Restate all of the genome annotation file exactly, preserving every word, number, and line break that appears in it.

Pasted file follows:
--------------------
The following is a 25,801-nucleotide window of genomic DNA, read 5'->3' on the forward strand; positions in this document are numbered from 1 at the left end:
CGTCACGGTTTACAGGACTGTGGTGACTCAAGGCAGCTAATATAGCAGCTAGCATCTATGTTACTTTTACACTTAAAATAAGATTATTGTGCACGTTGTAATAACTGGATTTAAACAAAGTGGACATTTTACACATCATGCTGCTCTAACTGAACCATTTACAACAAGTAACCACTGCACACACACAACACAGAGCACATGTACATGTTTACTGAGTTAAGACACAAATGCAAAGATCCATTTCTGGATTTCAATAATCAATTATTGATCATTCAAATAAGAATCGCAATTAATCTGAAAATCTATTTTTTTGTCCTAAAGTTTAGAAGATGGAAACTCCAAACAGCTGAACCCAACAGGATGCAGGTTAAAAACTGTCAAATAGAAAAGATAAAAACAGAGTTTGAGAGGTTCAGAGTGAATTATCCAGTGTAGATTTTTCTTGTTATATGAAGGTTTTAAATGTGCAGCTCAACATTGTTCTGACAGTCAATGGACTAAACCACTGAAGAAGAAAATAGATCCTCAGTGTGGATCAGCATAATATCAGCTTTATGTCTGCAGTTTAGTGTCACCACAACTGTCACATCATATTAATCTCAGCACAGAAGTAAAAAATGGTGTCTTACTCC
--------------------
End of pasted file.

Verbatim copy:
The following is a 25,801-nucleotide window of genomic DNA, read 5'->3' on the forward strand; positions in this document are numbered from 1 at the left end:
CGTCACGGTTTACAGGACTGTGGTGACTCAAGGCAGCTAATATAGCAGCTAGCATCTATGTTACTTTTACACTTAAAATAAGATTATTGTGCACGTTGTAATAACTGGATTTAAACAAAGTGGACATTTTACACATCATGCTGCTCTAACTGAACCATTTACAACAAGTAACCACTGCACACACACAACACAGAGCACATGTACATGTTTACTGAGTTAAGACACAAATGCAAAGATCCATTTCTGGATTTCAATAATCAATTATTGATCATTCAAATAAGAATCGCAATTAATCTGAAAATCTATTTTTTTGTCCTAAAGTTTAGAAGATGGAAACTCCAAACAGCTGAACCCAACAGGATGCAGGTTAAAAACTGTCAAATAGAAAAGATAAAAACAGAGTTTGAGAGGTTCAGAGTGAATTATCCAGTGTAGATTTTTCTTGTTATATGAAGGTTTTAAATGTGCAGCTCAACATTGTTCTGACAGTCAATGGACTAAACCACTGAAGAAGAAAATAGATCCTCAGTGTGGATCAGCATAATATCAGCTTTATGTCTGCAGTTTAGTGTCACCACAACTGTCACATCATATTAATCTCAGCACAGAAGTAAAAAATGGTGTCTTACTCC